“Eleven o’clock Sunday morning is the most segregated hour in America,” declared civil-rights leader Martin Luther King, Jr., in a well-known line he used a number of times. What is not so well known is that the statement was also made by someone else in a 1960 Reader’s Digest article on racism. The article was written by King’s friend, evangelist Billy Graham.

Racism has strained American society since our nation’s birth. And, sadly, the American church carries its share of blame. But today, a surge of racial reconciliation among blacks, whites, and other ethnic groups is sweeping the American church like never before.

Last year black and white Pentecostals came together in a dramatic demonstration of repentance for the sins of racism during what is now called the “Memphis Miracle.” In that historic meeting, black and white leaders shed tears of confession, washed each other’s feet, and most significantly, agreed to dissolve their separate organizations to form a new one, free of color barriers.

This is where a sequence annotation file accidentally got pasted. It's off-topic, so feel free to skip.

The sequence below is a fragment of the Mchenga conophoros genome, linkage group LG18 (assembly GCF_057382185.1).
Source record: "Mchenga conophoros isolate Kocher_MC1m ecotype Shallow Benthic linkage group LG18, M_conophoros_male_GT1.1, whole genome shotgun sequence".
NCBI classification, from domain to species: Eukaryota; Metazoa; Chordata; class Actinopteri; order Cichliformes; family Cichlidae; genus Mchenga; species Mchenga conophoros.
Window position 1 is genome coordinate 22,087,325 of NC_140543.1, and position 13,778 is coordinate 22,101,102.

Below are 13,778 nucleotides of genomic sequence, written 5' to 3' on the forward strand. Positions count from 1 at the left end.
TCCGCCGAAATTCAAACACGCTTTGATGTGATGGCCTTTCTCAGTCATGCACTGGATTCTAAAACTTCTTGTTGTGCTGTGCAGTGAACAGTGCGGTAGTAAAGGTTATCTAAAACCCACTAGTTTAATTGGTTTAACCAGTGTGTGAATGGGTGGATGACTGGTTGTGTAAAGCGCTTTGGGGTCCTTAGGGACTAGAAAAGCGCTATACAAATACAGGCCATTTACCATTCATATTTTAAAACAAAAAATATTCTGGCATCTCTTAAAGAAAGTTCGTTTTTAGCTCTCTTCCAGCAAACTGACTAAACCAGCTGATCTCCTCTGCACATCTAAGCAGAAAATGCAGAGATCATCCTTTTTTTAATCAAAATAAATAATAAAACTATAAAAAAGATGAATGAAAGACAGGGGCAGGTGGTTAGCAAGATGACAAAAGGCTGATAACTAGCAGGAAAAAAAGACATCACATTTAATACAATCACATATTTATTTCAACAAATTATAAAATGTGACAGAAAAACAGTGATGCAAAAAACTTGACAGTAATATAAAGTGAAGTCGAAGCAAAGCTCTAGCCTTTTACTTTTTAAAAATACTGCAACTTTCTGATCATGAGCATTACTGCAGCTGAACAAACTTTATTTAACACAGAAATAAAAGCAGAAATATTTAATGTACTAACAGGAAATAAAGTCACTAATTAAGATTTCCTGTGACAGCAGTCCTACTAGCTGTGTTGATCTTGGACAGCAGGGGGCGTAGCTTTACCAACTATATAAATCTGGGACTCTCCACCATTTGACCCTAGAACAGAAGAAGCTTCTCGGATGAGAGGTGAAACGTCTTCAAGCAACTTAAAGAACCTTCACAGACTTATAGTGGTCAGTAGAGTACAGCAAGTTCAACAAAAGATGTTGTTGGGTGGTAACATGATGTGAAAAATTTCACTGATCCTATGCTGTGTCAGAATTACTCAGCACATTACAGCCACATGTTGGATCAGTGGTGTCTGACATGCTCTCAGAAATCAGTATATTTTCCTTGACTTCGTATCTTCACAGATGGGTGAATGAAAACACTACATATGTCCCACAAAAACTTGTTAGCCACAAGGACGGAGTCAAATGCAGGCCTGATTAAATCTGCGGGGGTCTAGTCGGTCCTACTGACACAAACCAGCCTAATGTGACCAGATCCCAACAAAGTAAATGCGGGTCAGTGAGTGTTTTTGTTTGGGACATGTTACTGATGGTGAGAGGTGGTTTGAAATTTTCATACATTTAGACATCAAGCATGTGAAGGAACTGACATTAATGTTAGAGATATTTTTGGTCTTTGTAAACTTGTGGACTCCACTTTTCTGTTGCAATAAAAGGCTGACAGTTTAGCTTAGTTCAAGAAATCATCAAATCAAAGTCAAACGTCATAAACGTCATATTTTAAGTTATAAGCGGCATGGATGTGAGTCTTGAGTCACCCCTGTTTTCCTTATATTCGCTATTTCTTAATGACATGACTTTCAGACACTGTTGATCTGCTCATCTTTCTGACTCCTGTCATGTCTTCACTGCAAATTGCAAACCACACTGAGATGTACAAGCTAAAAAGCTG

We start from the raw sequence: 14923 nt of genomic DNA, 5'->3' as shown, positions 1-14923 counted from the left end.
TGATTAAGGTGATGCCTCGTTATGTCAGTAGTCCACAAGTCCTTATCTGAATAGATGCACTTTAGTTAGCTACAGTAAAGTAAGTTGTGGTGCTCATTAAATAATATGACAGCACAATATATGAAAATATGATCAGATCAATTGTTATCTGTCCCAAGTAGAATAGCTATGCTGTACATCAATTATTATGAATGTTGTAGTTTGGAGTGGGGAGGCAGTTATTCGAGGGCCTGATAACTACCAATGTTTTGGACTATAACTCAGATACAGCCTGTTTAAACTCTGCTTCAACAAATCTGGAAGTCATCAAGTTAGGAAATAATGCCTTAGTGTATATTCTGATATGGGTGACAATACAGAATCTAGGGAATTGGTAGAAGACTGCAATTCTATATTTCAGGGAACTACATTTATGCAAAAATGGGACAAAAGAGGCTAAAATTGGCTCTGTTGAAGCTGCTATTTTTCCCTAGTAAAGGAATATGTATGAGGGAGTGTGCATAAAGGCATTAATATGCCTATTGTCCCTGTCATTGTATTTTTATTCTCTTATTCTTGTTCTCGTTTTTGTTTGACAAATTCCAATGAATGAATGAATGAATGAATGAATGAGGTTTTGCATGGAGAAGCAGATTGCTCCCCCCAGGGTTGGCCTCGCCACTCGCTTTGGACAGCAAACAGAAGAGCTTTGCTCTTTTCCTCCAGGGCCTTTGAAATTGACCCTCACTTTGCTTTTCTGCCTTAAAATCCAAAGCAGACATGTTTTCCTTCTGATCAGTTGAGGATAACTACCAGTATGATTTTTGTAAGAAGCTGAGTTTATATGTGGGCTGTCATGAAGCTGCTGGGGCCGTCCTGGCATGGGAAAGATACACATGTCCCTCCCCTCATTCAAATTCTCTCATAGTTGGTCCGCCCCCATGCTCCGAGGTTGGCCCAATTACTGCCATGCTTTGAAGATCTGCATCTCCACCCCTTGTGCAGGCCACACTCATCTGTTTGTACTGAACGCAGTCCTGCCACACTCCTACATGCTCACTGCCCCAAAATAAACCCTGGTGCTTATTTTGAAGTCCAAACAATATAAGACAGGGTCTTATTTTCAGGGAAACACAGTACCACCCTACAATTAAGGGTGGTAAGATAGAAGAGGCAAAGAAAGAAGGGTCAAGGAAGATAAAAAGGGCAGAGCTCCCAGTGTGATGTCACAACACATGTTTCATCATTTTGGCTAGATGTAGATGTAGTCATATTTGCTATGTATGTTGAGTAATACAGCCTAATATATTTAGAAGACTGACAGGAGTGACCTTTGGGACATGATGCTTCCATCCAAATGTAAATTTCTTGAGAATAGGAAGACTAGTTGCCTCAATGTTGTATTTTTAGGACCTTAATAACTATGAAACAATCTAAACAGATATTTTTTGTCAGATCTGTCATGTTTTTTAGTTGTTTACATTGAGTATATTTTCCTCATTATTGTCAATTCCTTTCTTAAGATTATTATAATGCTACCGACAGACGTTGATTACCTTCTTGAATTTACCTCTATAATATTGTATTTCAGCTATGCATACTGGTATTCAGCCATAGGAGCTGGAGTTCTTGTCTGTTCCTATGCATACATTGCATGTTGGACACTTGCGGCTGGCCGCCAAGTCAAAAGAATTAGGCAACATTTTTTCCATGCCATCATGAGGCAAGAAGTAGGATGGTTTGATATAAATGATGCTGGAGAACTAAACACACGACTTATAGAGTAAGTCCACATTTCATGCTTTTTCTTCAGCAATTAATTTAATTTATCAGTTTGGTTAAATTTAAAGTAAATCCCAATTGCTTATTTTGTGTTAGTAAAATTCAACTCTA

Since 1990, the Promise Keepers men’s movement has brought together thousands of Christian men with a call for racial unity as one of its prime tenets.

And recently, African-American leaders such as John Perkins, Anthony Evans, and Raleigh Washington have been stirring evangelical audiences, white and black, to a new awareness of the race issue in the church.

“There is no biblical basis for a black, white, Hispanic, or Asian church,” declared Perkins recently to a predominantly white crowd. “We need some living examples to stand up and be willing to accept the persecution that goes with preaching [the message of reconciliation].”

This relatively new concern ...

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